Conroy concludes that, “by the end of the colonial period, Gorokan modes of engagement had become diverse, with varying degrees of formality and informality, as between smallholders and… ‘big-man entrepreneurs’.” He suggests that informal smallholders, cushioned by subsistence, “did not internalise the market rationality required by the ‘development’ orthodoxy”, while big-man entrepreneurs (“rural capitalists”) earned much of their income outside agriculture while trying to balance the demands of communal prestige enhancement against the accumulation and reinvestment.

In a final section of the study, Conroy attempts to relate the narratives of Port Moresby, Rabaul and Goroka to what was happening at the national level. There is some discussion here of urban migration, the impact of minimum wages policy, lack of progress towards self-sufficiency, and the failure of moves to foster informality (“formalising the informal”). Returning to Port Moresby in 2009, however, Conroy saw more evidence of informality; PNG now has a policy for the informal economy, as well as a policy on small and medium enterprise, supported by the World Bank.

A national audit of the informal economy in 2018 assessed the value of informal production at K12 billion (around 20% of GDP), with mean net earnings per operator three times the legal minimum wage. But for Conroy “the informal economy in PNG is still too small”. He supports measures to provide an environment conducive to the growth of an informal economy, but concludes that efforts to create informality were mostly in vain; “Where informality arose it stemmed from forms of popular pushback against the forces of bureaucracy, vested interest and prejudice”.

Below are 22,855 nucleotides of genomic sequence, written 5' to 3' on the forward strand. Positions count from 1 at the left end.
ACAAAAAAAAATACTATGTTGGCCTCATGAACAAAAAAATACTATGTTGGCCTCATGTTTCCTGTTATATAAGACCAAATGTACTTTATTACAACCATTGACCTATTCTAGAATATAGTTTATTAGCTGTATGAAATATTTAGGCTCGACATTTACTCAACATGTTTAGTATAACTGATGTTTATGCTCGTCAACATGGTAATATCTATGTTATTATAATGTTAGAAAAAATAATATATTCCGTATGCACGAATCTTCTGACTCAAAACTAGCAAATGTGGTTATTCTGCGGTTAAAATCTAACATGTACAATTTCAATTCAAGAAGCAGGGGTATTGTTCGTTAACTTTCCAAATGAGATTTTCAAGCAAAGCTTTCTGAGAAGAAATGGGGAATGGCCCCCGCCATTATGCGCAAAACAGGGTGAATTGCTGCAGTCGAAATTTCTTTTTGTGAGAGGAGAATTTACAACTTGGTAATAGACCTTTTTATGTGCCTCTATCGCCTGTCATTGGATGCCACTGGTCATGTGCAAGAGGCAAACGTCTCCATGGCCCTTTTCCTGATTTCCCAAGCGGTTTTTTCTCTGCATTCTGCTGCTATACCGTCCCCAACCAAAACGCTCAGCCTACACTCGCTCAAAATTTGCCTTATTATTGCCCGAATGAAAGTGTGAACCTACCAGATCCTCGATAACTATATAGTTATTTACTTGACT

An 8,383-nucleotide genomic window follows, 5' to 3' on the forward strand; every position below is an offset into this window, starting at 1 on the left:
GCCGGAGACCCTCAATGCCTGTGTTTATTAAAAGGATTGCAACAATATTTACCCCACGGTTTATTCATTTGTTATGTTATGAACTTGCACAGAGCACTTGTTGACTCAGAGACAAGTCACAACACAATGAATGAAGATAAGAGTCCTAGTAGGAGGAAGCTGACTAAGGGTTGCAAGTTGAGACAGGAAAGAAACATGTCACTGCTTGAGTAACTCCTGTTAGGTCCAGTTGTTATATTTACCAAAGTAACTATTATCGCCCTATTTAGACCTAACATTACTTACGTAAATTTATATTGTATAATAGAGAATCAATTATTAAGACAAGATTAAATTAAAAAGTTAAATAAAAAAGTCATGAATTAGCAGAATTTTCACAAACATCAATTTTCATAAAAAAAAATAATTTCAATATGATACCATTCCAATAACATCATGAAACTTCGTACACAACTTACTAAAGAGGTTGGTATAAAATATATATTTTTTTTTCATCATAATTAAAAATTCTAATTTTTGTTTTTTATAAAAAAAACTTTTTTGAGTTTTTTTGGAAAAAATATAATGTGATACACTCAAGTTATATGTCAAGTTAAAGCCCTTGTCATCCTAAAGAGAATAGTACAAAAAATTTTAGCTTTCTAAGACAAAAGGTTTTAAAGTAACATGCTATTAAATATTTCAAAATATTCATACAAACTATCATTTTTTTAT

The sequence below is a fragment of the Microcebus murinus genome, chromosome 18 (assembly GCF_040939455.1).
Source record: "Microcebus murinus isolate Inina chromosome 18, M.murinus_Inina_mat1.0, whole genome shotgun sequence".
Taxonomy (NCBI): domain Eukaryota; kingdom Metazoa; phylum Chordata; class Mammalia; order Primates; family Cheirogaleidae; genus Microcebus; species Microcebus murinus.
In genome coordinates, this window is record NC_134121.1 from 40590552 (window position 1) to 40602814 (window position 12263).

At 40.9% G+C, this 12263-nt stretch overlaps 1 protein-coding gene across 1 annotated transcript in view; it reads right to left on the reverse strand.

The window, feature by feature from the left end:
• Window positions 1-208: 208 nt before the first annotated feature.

The title of this monograph reflects its primary focus. But perhaps it does little to indicate the depth and breadth of its contents. What Conroy has provided is not just an economic history, viewed largely through the lens of ‘informality’, but (as Ross Garnaut acknowledges in a foreword) a history of thought in PNG in the 1960s and 1970s, which those of us present at the time, like Conroy, might revisit with a sense of nostalgia. Most latter day economists, it seems, seldom venture far beyond Port Moresby or delve into the rich anthropological, social, and political literature on PNG. For them especially, this monograph should be recommended reading.

This review first appeared in the journal Asian-Pacific Economic Literature.

Download The informal economy in development. Evidence from German, British and Australian New Guinea by John D. Conroy, published by the Development Policy Centre, Crawford School of Public Policy, ANU, 2020.

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Ronald J. May

Ronald J. May is an Emeritus Fellow at The Australian National University. His former positions include Senior Economist with the Reserve Bank of Australia, Field Director of the ANU New Guinea Research Unit, and foundation Director of what is now the National Research Institute (NRI) in Papua New Guinea.